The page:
SA’s corruption rating improves

8 November 2006

South Africa is the second least corrupt country on the continent of Africa, with a slightly improved rating in the 2006 Corruption Perception Index by global watchdog Transparency International.

The country scored 4.6 in the annual survey, up from the 2005 score of 4.5. This is on a scale from zero for countries perceived to have high levels of corruption, through to 10 for those with no corruption.

South Africa came in at 51st place – a position shared with Tunisia – out of the 163 countries surveyed. The only other state on the continent to score higher was Botswana, with a score of 5.6 putting it in 37th place.

The top position was shared by Finland, Iceland and New Zealand, each with a score of 9.6. Haiti was at the bottom of the list, coming in at 163rd place with a dismal 1.8. Slightly less bad were Guinea, Iraq and Myanmar, which all scored 1.9.

Interestingly, South Africa ranks far above other major emerging markets. Brazil, China, India and Mexico all tied for 70th place, scoring 3.3.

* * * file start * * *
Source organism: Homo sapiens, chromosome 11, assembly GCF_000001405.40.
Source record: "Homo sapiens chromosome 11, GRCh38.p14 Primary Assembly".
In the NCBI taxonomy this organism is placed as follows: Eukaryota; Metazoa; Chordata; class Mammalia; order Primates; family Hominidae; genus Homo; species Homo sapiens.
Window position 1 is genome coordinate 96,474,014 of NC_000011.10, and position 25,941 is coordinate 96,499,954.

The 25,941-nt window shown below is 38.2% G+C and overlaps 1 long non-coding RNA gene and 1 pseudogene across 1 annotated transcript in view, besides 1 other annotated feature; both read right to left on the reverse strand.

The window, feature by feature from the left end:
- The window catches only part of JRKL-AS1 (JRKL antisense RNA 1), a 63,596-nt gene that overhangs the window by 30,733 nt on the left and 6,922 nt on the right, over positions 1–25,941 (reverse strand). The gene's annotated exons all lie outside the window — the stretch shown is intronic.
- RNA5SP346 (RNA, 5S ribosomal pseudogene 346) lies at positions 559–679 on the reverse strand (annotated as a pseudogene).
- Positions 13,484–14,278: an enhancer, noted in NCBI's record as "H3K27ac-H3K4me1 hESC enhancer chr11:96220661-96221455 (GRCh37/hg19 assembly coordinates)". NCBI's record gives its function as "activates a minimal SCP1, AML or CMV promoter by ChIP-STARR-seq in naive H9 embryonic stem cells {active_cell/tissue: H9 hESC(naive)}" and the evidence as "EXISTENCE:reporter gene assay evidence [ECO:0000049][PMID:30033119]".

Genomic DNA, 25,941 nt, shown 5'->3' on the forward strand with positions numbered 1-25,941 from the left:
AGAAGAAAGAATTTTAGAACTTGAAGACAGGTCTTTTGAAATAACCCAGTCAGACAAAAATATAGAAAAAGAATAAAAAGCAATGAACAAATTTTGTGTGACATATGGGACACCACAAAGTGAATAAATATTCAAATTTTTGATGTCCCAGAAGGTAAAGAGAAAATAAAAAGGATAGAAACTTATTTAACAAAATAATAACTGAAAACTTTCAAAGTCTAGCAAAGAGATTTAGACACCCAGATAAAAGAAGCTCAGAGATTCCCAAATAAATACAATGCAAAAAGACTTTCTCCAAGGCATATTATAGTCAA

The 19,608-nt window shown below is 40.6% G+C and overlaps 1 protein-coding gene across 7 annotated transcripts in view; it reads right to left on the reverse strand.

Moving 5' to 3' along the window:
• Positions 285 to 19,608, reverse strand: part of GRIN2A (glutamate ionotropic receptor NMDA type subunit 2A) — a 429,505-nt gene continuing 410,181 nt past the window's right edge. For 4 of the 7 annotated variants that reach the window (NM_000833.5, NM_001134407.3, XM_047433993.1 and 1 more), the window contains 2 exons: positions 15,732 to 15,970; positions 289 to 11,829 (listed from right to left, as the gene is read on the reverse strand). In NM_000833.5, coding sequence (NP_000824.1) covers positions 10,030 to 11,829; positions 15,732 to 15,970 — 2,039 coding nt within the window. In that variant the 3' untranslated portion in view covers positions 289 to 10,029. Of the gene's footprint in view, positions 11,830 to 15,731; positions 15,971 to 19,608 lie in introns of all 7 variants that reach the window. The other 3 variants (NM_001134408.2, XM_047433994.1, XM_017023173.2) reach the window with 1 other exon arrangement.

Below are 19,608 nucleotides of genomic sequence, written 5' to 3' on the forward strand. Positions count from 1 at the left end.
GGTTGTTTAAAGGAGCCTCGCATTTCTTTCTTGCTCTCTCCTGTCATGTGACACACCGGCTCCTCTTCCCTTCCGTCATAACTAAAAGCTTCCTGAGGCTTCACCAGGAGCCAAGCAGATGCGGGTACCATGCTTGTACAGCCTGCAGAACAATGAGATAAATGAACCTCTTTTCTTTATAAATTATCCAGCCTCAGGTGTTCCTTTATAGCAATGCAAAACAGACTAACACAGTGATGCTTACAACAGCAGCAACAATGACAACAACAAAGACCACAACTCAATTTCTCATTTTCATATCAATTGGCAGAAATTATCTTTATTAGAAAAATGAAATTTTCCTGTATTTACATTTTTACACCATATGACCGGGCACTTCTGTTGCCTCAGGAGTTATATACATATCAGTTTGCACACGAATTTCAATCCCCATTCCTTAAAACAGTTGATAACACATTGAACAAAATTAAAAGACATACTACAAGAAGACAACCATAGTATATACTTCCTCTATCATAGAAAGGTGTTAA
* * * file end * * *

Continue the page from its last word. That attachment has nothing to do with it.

Corruption and poverty
Launched on Sunday, the 2006 index points to a strong correlation between corruption and poverty, with a concentration of impoverished states at the bottom of the ranking.

“Corruption traps millions in poverty,” said Transparency International Chair Huguette Labelle at the launch. “Despite a decade of progress in establishing anti-corruption laws and regulations, today’s results indicate that much remains to be done before we see meaningful improvements in the lives of the world’s poorest citizens.”

Seventy-one countries – nearly half – score below three, indicating that corruption is perceived as rampant.

A concentration of “failed states” is apparent at the bottom of the ranking. Iraq has sunk to second-to-last place, with pre-war survey data no longer included in this year’s index. Intermediaries who began operating during the United Nations oil-for-food programme continue to play a central role in driving corruption.

Countries with a significant worsening in perceived levels of corruption include Brazil, Cuba, Israel, Jordan, Laos, Seychelles, Trinidad and Tobago, Tunisia and the US. Countries with a significant improvement in perceived levels of corruption are Algeria, the Czech Republic, India, Japan, Latvia, Lebanon, Mauritius, Paraguay, Slovenia, Turkey, Turkmenistan and Uruguay.

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